One study found that those who ate raw garlic even twice a week were able to reduce their risk of lung cancer by 44%. This study was conducted on patients who took garlic for a long time.

As mentioned earlier, you need to take garlic consistently for a long time. To really take advantage of its remarkable benefits. Is it possible to eat garlic for gout, see above.

Garlic history

Garlic is one of the oldest cultivated crops, and its origins are controversial. It is believed to come from Central Asia, South Asia, or southwestern Siberia. It will later be available in China, India, Pakistan and Egypt. The Crusaders also brought this edgy plant back to European countries such as France, Spain and Portugal. In the United States, it wasn’t until the 90s that people increased their consumption of garlic after learning about its health benefits.

Garlic is available in many parts of the world, so it should come as no surprise that its use spans centuries. Even then, they used garlic not only in cooking but also in medicine. The Greeks, Egyptians, Chinese, and Romans are just a few of the major civilizations in ancient history that used this powerful herb to treat a variety of ailments. Such as heart disease, impotence, low energy levels and even the black plague.

The famous Greek physician Hippocrates even prescribed it to his patients for various diseases. Superstitious people used garlic to ward off evil elements. Residents hung it on doors and windows to ward off vampires. Some even wore it around their necks to protect them from witches and the black plague.

In ancient Egypt, garlic was worshiped as a god and even used it as currency. Before burying the deceased, earthen garlic bulbs were placed in the grave. Modern historians suggest that this was done in order to propitiate the gods or to provide the dead with money for the afterlife.

Ways to include garlic in your diet

Add to meals.

Garlic is such a staple ingredient in the kitchen that you can easily add it to any dish you cook. Be it stews, soup, pasta, rice plates, sauces, or even salads. It has a very powerful flavor profile, so some garlic comes in handy. You can also use more if you prefer your food to have a strong flavor.

Eat fresh garlic.

You can consume a clove of garlic every day. It is definitely cheaper than supplements. And it can be even more potent than the garlic you use in your cooking. To truly enjoy its benefits, you need to chop or crush the garlic and let it stand for a while. This releases a compound called allicin, which plays an important role in the health benefits of garlic.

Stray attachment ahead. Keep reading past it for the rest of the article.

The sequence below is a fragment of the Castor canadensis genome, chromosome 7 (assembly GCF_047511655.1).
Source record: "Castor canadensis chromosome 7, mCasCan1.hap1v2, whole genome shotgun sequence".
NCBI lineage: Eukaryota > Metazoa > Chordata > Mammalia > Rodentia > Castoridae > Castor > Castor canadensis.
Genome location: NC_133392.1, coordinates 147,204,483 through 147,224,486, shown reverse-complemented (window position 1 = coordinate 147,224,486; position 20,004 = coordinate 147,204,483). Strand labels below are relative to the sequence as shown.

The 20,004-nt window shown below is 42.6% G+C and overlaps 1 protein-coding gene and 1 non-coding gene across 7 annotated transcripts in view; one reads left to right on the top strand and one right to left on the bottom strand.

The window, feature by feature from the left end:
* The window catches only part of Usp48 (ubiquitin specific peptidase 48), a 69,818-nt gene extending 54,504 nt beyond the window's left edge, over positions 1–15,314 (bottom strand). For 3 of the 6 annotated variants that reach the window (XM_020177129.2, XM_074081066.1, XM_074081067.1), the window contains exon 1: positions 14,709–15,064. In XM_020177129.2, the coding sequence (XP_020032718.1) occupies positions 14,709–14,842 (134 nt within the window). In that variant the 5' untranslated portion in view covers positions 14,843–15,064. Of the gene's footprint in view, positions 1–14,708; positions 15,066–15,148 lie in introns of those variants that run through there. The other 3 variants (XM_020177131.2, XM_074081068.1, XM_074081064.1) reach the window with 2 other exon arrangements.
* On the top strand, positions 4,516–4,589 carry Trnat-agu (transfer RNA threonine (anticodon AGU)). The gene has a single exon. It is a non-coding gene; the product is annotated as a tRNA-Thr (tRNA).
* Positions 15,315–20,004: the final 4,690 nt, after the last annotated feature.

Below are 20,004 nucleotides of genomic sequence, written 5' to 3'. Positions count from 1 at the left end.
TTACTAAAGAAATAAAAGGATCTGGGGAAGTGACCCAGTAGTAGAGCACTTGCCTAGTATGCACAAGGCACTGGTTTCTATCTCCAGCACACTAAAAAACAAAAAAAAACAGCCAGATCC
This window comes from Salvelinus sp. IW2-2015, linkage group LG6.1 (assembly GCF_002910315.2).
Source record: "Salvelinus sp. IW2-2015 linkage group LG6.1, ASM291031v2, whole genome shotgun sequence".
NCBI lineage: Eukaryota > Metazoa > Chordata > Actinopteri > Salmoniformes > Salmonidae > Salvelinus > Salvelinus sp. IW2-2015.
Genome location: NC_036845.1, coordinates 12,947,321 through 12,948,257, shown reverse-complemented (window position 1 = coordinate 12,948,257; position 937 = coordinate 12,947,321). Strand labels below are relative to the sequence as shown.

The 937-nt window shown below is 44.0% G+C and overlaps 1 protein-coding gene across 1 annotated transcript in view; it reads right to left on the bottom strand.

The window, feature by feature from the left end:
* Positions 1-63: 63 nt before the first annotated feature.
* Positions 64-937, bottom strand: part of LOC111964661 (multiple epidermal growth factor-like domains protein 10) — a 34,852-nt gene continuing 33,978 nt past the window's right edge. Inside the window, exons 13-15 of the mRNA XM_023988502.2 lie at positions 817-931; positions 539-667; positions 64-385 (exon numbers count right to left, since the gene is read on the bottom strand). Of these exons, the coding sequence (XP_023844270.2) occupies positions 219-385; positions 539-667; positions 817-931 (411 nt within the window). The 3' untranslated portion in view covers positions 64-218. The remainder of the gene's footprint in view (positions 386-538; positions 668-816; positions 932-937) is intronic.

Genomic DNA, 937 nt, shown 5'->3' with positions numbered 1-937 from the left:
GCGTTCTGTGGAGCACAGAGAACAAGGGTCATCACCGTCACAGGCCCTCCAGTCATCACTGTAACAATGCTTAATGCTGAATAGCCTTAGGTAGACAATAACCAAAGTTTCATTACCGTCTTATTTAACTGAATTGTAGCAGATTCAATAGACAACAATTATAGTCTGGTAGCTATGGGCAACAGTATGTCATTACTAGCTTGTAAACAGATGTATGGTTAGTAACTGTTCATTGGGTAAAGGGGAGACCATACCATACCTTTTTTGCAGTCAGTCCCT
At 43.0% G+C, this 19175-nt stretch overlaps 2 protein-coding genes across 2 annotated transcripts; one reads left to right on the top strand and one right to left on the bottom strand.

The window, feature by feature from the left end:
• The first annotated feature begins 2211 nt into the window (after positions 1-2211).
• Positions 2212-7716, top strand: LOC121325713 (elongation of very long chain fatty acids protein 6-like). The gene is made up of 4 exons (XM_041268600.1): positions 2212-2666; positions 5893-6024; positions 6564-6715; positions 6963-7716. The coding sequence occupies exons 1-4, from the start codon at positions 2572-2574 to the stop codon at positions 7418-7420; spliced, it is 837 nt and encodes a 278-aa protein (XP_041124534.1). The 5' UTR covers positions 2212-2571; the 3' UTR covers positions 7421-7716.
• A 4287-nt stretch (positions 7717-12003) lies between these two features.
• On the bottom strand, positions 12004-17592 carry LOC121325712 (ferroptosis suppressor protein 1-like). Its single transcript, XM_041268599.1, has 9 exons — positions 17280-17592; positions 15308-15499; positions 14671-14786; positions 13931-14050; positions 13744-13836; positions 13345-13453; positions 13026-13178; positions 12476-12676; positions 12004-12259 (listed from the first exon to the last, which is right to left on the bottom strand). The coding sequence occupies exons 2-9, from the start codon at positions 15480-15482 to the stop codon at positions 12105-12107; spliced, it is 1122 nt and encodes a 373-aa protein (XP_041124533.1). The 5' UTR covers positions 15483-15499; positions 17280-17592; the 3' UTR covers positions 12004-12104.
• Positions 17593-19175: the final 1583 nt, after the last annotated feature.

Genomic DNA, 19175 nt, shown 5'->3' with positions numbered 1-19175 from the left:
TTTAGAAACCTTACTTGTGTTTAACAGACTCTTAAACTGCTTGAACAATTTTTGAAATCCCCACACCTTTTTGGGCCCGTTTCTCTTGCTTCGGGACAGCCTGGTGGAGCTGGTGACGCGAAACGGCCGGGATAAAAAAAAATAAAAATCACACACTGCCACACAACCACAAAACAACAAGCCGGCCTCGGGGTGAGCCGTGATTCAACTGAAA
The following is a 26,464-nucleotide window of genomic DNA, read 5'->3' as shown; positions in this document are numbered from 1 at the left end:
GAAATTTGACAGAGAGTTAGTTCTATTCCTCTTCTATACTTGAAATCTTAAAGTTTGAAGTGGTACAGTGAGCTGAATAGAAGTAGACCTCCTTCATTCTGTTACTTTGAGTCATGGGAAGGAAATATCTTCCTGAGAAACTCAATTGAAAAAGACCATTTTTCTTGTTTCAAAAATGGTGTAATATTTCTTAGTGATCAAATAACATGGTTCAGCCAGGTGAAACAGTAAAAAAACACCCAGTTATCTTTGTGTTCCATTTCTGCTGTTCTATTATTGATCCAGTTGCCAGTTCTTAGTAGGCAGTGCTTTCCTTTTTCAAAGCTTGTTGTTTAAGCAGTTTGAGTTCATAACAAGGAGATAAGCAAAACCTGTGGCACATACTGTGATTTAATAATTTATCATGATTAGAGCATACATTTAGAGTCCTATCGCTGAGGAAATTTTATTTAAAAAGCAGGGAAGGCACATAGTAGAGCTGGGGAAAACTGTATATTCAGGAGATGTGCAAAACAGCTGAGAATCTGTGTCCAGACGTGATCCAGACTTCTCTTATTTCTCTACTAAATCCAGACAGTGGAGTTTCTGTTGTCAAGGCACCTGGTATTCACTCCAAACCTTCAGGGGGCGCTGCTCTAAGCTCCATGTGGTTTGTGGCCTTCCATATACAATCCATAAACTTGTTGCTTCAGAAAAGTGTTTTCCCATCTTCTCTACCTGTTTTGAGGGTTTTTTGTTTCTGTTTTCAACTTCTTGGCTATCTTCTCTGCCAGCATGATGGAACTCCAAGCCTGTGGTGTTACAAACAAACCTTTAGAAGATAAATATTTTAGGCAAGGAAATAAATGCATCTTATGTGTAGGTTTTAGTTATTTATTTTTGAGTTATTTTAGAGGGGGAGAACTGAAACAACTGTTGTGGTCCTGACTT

Avoid microwaving, boiling, or mixing garlic with other ingredients after chopping or crushing. If you do this, it will affect the health benefits of garlic.

Use garlic powder.

If you’re short on time, you can use garlic powder instead. The taste is the same as fresh garlic and contains trace minerals such as vitamin B-6, phosphorus, and manganese.

Garlic Supplements

Besides food, you can also take garlic supplements. There is no set dose for taking garlic for gout. But you can start with the highest dose. Most garlic supplements contain 600 to 1500 mg of garlic extract. That’s about four cloves of garlic a day. If you can’t take fresh garlic every meal, then garlic supplements are definitely the way to go.

Garlic supplements can be in the form of a capsule, paste, powder, or flake. Which form to take is entirely up to you. Some people like the simplicity of supplementing in garlic capsule form. While others prefer to add it to their tea.

The great thing about garlic is that it has no known side effects. It has been used for centuries and its benefits have been proven and verified. You don’t need to worry about any harmful symptoms.

But just in case, talk to your doctor about garlic supplements. They may even check your blood pressure and blood sugar levels to make sure they are within the normal range. Then you will understand that garlic supplements work.

If you don’t see a change, change the brand. Not all garlic supplements are created equal. And it can take a bit of trial and error before you can find the one with the best performance. In this article, we looked at whether you can eat garlic for gout.


Categories: Gout